H & R and Farmersville Auctions. Two local auctions filled with treasures just waiting to be discovered. H & R is just ten minutes from the Inn and runs every Monday night. Farmersville is about 15 minutes away and provides a great chance to mingle with the local Plain community while hunting for your bargains. It runs all day, every Tuesday.
Bike Tours. The Inn has a copy of Scenic Tours of Lancaster County, a great resource for self-guided biking. We'll be happy to make you a copy of any tour you'd like to try.
Obies Country Store. It's the only place in Lancaster County where you can buy 15 varieties of candy for a penny, a 15-inch to 8-foot tall Raggedy Ann doll, a beautiful handmade quilt for $350.00 or repent and be saved for nothing! (717)-445-4616
Ghost Tour of Lancaster County. Enjoy a candlelit tour through the historic streets of Strasburg as you listen to tales of the unknown and hear about things that go bump in the night! (717)-687-6687. www.ghosttour.com
The Amish Farm and House. Visit a charming Pennsylvania Dutch Farm that's been in operation since the early 1700's! Features a 25 acre homestead with a farmhouse furnished as an Old Order Amish home.
Quilts: Vibrant colors and entrancing patterns on hundreds of quilts, all local made. Visiting these shops is like visiting an art gallery (without the gallery prices!)
Riehls's Amish Quilts and Crafts. 247 East Eby Road, Leola, PA.
Sylvia Petersheim Quilts and Crafts. 2544 Old Philadelphia Pike
Witmer Quilt Shop. Featuring new and more than 100 antique quilts.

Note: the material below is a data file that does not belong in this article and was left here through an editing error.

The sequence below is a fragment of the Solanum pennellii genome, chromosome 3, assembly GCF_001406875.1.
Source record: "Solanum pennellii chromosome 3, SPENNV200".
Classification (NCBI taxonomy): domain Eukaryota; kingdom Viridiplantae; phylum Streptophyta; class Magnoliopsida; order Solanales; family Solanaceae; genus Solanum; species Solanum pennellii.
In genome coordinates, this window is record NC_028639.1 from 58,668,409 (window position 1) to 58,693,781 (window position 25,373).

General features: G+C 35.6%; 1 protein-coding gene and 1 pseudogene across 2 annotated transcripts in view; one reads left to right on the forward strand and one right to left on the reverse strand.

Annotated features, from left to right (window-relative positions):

Smuckers Quilts. Open: Mon.-Sat. 8am-8pm. Closed: Sundays
Country Things. The name says it all! This shop, just two doors down from the inn, has a great selection of area photos, home décor items, country furniture, Beanie Babies and much more! It’s beautifully decorated and just two minutes away – it makes for a good quick visit after breakfast or while you’re just relaxing around the Inn.
Carson’s in theCornfields. You’ll be surprised to see what old doors, shutters and windows can be turned into when you step inside this delightful shop featuring everything from enchanting wall-hangings to unique furniture, primitives and folk art. Don’t let the old junk outside fool you, it’s much more than an architectural salvage store.
Shupp's Grove. Spend the day beneath a shady canopy as you shop for antiques, collectibles, and that "special something". Theme weekends highlight different items on different dates. (717)-484-4115. www.shuppsgrove.com
Buggy Ride: Tour Lancaster County in an Amish buggy and see the countryside at a new pace. Aaron and Jessica's 3.5 mile tour. Open Sunday717-768-8828. Abe's Buggy Rides (717) 392-1794
French Creek State Park. A 7,475 acre woodland oasis filled with more than 35 miles of well-marked hiking trails, a lake that offers canoeing and kayaking, and a large, sparkling outdoor pool. (610)-582-9680
The Central Market: The country's oldest farmers' market, in the heart of Amish country, occupies a beautiful 109 year old red brick building chock-full of local character. Regional food specialties include Pennsylvania Dutch sausage, scrapple (a breakfast meat of pork scraps and cornmeal), and headcheese (like scrapple, an acquired taste). Open Tuesdays and Fridays, 6:00am to 4:30pm, and Saturdays, 6:00am to 2:00pm year-round.
Sight and Sound Theater. Offers inspirational, bible-based, live stage productions in two theatres. 40-foot tall sets, fabulous period costumes, inspiring scripts, and multimedia special effects are all developed on site. Telephone: (717) 687-7800. http://www.bibleonstage.com/default.asp
The Green Dragon Market: A market selling all kinds of agricultural and rural goods outside of Ephrata every Friday. Swap meet atmosphere. Stay late for the auction! (717) 738-1117